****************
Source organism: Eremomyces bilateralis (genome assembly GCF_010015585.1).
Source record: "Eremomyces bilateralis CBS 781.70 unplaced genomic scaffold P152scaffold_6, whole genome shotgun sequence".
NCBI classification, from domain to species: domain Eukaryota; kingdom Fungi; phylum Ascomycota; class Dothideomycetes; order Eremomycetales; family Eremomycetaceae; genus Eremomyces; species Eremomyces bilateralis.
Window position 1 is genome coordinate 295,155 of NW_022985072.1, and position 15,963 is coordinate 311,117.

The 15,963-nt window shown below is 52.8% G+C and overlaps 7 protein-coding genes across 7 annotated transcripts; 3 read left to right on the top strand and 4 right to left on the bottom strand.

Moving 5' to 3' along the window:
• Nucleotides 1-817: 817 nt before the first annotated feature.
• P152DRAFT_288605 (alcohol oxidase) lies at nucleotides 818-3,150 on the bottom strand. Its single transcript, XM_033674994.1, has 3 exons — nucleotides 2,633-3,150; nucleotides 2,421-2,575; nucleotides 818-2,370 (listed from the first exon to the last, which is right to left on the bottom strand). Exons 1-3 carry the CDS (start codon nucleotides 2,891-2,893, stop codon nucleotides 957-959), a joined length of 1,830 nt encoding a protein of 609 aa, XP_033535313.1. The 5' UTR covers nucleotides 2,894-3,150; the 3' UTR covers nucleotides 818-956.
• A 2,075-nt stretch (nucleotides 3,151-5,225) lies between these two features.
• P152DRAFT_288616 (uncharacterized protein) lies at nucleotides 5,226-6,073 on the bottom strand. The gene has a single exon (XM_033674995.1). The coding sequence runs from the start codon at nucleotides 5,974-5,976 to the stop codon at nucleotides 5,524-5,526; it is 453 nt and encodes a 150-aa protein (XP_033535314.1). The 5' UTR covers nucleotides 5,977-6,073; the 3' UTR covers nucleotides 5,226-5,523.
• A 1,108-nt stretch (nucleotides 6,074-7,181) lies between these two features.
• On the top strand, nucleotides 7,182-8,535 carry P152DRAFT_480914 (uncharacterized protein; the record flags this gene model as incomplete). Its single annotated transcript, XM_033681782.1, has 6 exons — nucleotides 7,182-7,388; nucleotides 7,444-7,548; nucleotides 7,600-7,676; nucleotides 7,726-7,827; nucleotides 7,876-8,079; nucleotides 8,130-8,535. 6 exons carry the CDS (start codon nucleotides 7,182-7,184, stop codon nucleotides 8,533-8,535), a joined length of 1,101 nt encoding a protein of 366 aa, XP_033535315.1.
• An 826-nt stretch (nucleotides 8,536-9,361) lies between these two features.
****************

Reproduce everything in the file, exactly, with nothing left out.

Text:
Source organism: Eremomyces bilateralis (genome assembly GCF_010015585.1).
Source record: "Eremomyces bilateralis CBS 781.70 unplaced genomic scaffold P152scaffold_6, whole genome shotgun sequence".
NCBI classification, from domain to species: domain Eukaryota; kingdom Fungi; phylum Ascomycota; class Dothideomycetes; order Eremomycetales; family Eremomycetaceae; genus Eremomyces; species Eremomyces bilateralis.
Window position 1 is genome coordinate 295,155 of NW_022985072.1, and position 15,963 is coordinate 311,117.

The 15,963-nt window shown below is 52.8% G+C and overlaps 7 protein-coding genes across 7 annotated transcripts; 3 read left to right on the top strand and 4 right to left on the bottom strand.

Moving 5' to 3' along the window:
• Nucleotides 1-817: 817 nt before the first annotated feature.
• P152DRAFT_288605 (alcohol oxidase) lies at nucleotides 818-3,150 on the bottom strand. Its single transcript, XM_033674994.1, has 3 exons — nucleotides 2,633-3,150; nucleotides 2,421-2,575; nucleotides 818-2,370 (listed from the first exon to the last, which is right to left on the bottom strand). Exons 1-3 carry the CDS (start codon nucleotides 2,891-2,893, stop codon nucleotides 957-959), a joined length of 1,830 nt encoding a protein of 609 aa, XP_033535313.1. The 5' UTR covers nucleotides 2,894-3,150; the 3' UTR covers nucleotides 818-956.
• A 2,075-nt stretch (nucleotides 3,151-5,225) lies between these two features.
• P152DRAFT_288616 (uncharacterized protein) lies at nucleotides 5,226-6,073 on the bottom strand. The gene has a single exon (XM_033674995.1). The coding sequence runs from the start codon at nucleotides 5,974-5,976 to the stop codon at nucleotides 5,524-5,526; it is 453 nt and encodes a 150-aa protein (XP_033535314.1). The 5' UTR covers nucleotides 5,977-6,073; the 3' UTR covers nucleotides 5,226-5,523.
• A 1,108-nt stretch (nucleotides 6,074-7,181) lies between these two features.
• On the top strand, nucleotides 7,182-8,535 carry P152DRAFT_480914 (uncharacterized protein; the record flags this gene model as incomplete). Its single annotated transcript, XM_033681782.1, has 6 exons — nucleotides 7,182-7,388; nucleotides 7,444-7,548; nucleotides 7,600-7,676; nucleotides 7,726-7,827; nucleotides 7,876-8,079; nucleotides 8,130-8,535. 6 exons carry the CDS (start codon nucleotides 7,182-7,184, stop codon nucleotides 8,533-8,535), a joined length of 1,101 nt encoding a protein of 366 aa, XP_033535315.1.
• An 826-nt stretch (nucleotides 8,536-9,361) lies between these two features.